Samadhi refers to a highly evolved level of meditation. Yoga schools call this Dhyana.
Etymologically, Samadhi is divided into three parts. ‘Sam’ means holistic, ‘a’ is going towards and ‘dha’ is achievement. Together, Sam-a-dhi translates as the attainment of wholeness. Samadhi is generally associated with complete control of the mind.
The Yoga Sutras classify Samadhi into four stages. Laya Samadhi begins in intense meditation and manifests as a wellspring of joy akin to that experienced during dancing or singing.
In Savikalpa Samadhi, the meditator briefly experiences space and time in a different way. His/her imagination (kalpa) remains active and hence he/she ‘sees’ the myriad desires that remain unfulfilled in his/her life. In this Samadhi however, the realization comes that he/she is but an instrument in their completion. Ideas flood in, but are observed detachedly.
In the third stage – Nirvikalpa Samadhi – such attachments and the actions that give rise to them (karma) dissolve. The heart ceases to beat. The meditator is filled with infinite bliss and becomes both the object of joy and the one who rejoices. There is a sense of tremendous power accompanied by the sensation of containing the universe within. This may endure for a few hours or several days and is achieved only by a few spiritual masters. Emerging from Nirvikalpa Samadhi, one may not recall his/her name or communicate normally and may experience reluctance to return to functioning like an ordinary human being.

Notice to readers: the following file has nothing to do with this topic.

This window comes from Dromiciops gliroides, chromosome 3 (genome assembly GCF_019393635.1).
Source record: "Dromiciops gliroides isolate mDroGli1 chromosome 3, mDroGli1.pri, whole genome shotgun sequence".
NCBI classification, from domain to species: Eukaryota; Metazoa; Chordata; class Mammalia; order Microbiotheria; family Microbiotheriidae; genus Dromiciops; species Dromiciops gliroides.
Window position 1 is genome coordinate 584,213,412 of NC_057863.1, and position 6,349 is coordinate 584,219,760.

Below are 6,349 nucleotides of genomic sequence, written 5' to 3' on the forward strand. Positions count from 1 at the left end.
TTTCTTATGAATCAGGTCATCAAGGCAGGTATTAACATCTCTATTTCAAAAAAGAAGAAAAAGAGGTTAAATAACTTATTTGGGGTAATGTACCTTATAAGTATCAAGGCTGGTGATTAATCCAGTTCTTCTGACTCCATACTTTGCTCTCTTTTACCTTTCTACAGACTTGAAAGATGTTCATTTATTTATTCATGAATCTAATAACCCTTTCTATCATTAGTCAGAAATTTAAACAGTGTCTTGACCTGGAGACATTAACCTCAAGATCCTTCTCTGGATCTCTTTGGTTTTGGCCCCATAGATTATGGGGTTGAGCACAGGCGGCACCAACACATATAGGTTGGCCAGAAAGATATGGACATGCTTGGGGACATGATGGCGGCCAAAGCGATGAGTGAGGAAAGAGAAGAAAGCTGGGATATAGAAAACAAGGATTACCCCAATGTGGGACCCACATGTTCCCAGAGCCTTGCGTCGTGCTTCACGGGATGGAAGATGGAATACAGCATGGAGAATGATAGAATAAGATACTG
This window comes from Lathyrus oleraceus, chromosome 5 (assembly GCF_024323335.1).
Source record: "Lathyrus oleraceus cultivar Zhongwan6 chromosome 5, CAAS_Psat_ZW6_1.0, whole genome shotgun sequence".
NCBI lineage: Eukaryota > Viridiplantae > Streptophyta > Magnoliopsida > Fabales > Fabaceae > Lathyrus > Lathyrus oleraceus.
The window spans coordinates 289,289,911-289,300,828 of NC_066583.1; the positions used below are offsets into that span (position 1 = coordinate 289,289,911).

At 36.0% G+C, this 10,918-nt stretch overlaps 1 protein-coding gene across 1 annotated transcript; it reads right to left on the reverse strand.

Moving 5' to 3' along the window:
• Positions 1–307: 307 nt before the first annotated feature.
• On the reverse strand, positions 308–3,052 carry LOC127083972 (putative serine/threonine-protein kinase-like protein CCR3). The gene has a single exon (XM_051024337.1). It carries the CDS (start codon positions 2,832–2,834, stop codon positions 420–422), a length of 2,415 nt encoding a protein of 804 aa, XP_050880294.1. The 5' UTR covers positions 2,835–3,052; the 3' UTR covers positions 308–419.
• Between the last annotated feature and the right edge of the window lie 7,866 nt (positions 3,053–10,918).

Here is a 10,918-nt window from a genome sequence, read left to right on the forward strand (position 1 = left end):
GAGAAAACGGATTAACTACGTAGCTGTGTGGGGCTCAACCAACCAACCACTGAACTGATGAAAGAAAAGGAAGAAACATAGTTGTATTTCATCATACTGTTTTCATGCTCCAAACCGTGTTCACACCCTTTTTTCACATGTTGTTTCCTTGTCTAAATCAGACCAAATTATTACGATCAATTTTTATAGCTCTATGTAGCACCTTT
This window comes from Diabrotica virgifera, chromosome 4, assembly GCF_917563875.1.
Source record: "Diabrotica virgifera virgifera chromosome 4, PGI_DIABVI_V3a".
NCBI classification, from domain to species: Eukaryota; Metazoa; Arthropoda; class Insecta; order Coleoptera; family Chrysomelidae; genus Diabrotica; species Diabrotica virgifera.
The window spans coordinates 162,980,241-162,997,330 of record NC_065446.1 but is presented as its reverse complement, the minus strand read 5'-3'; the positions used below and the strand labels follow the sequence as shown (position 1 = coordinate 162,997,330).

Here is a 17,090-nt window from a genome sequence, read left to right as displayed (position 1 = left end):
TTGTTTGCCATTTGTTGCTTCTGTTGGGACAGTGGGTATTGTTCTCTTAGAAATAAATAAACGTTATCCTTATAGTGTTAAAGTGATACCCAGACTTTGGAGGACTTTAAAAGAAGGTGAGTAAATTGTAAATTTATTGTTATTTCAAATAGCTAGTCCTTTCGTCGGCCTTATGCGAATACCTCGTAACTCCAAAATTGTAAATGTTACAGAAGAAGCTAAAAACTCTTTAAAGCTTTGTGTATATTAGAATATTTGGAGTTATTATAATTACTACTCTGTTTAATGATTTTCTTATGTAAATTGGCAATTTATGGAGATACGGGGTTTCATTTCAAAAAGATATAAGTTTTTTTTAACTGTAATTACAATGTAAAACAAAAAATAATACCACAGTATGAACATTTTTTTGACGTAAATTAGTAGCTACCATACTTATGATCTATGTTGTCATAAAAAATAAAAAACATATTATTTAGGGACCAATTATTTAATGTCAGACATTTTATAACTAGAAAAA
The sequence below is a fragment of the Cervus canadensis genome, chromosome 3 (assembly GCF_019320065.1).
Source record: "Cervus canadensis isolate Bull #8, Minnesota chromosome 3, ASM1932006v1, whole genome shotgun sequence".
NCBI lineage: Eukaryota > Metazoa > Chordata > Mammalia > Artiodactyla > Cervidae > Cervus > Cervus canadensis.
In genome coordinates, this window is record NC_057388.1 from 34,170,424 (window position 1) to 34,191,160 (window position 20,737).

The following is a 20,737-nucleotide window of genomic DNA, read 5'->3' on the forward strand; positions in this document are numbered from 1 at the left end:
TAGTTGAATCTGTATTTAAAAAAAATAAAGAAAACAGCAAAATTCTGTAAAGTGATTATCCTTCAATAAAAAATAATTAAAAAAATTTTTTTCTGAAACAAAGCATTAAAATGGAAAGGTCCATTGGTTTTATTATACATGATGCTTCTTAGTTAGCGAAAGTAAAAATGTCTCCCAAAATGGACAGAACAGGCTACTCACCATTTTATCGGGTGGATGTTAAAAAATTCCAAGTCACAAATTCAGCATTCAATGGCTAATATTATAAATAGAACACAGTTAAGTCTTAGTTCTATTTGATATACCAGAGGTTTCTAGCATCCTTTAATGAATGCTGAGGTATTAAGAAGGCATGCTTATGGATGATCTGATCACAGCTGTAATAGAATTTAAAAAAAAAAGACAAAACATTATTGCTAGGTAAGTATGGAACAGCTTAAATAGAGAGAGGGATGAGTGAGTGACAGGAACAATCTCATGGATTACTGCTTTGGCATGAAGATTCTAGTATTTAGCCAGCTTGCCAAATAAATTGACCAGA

Sahaja Samadhi Is the supreme level of meditation where the meditator attains the highest levels of consciousness yet is able to function effectively in the material world. Such an individual has conquered reality, a rare feat. To experience Sahaja Samadhi, it is necessary to become one with the divine.
Mahasamadhi is the term used to describe a spiritual master’s deliberate leaving of his body to unite with divine.